It’s one of those factors that determines whether you are a bungler or a baron.

There are many.

But when you find yourself with a glass of drink and there is a table in front of you, do you procure a coaster so your condensation does not leave a ring on the table, or do you just put your glass down and later act completely bewildered because your hostess or host was offended by your choice?

It’s where we teeter–all human beings teeter between understanding and arrogance.

Often we understand the purpose for matters, yet in our arrogance, we resist performing the courteous function simply because it seems tedious and makes us appear too subservient.

A long time ago I had to decide whether to be a bungler or become a baron. Would I be willing to learn the things that are important to my brothers and sisters, and simply avoid conflict with their tender conscience by doing them? Or would I stubbornly going to insist that it’s a “goddamn free country,” and proceed to take my pet bull off the leash for the latest visit to the china shop?

Coasters are not effeminate.

Coasters are not irrational.

Coasters may not be necessary–but you won’t know until you don’t use one. So why take the risk, especially on the chance that you might unnecessarily offend a friend?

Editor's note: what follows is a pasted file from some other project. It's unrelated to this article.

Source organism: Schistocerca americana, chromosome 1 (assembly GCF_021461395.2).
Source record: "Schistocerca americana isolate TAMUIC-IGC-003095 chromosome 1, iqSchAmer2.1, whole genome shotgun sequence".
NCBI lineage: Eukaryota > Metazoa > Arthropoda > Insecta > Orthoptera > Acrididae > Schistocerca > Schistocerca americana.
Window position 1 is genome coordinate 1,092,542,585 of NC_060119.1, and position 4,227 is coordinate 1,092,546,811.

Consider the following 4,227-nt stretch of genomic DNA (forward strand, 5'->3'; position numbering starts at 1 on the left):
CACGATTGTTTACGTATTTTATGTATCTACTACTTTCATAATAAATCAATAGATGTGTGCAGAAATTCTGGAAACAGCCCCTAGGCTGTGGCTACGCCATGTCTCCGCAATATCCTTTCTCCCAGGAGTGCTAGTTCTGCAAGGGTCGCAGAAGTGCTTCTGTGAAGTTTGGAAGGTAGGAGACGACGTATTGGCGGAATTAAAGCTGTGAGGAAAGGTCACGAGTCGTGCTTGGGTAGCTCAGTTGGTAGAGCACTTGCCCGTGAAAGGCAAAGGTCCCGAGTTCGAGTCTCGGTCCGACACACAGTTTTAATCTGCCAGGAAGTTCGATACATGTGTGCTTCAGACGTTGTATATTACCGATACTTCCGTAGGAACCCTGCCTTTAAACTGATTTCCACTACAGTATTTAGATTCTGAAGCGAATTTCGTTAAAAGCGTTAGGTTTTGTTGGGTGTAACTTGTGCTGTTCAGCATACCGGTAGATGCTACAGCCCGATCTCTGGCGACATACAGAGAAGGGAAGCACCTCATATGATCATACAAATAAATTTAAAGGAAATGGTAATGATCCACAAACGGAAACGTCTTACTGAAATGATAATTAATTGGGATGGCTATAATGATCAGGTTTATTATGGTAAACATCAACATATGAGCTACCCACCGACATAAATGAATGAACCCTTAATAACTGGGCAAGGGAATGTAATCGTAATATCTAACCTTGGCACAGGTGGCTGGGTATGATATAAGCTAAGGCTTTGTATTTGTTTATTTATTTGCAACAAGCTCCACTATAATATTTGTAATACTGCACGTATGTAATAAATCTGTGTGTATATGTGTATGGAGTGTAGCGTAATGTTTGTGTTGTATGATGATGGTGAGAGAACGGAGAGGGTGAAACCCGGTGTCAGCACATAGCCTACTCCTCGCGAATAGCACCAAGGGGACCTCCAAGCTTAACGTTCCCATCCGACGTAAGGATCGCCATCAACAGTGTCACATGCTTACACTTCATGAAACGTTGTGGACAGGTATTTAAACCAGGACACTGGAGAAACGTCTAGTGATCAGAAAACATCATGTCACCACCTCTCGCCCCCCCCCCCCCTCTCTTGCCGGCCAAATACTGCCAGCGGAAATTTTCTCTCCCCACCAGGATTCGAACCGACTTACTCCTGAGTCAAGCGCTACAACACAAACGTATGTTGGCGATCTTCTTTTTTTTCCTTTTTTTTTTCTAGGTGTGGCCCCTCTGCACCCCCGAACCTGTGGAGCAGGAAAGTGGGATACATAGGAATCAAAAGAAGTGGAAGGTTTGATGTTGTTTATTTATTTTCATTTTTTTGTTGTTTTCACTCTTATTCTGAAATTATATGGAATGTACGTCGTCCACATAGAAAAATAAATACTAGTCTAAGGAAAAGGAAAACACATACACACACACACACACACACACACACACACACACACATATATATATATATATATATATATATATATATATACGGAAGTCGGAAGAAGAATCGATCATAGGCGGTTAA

But stubborn we are–all children of Adam and Eve.

Yet, if you want to get back into the Garden, you need to swallow your pride and discover the location of the forbidden apples.

 

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Arachnophobia

dictionary with letter A

Arachnophobia: (n) an irrational fear of spiders.

A fear of spiders.

Isn’t that like saying, “people who poop?”

I mean, it’s everybody, right?

You might have two creepy people you’ve met in your life who think spiders are cool, but you would never let them babysit your children, nor would you co-sign a loan so they could buy a really neat video game setup.

I guess the key word here is “irrational.” An irrational fear. When it comes to spiders, what would that be?

Honestly, I do not see parents turning to their children and saying, “Come on, Billy, it’s just a spider. Here’s a little comb. Preen his hairy legs.”

People have all sorts of pets, but no one has a pet spider. Matter of fact, I think having a pet spider might be one of the four profiles of a serial killer.

So what is an irrational fear of spiders?

I suppose if you mistook a box of raisins for spiders that might qualify.

Or if you believed the dried boogers in your nose were spiders and constantly tried to dig them out with Q-tips, I get that.

But other than that, a distaste for spiders is not really a fear, but rather, an intelligent pursuit.

I remember when I was told that you could tell a black widow spider by the hour-glass on its…well, I don’t remember. Was it its backside? Or its underside? Either way, if I have to get that close to be sure, just to have fellowship with a black spider without being prejudiced against it for being a black widow, I will pass.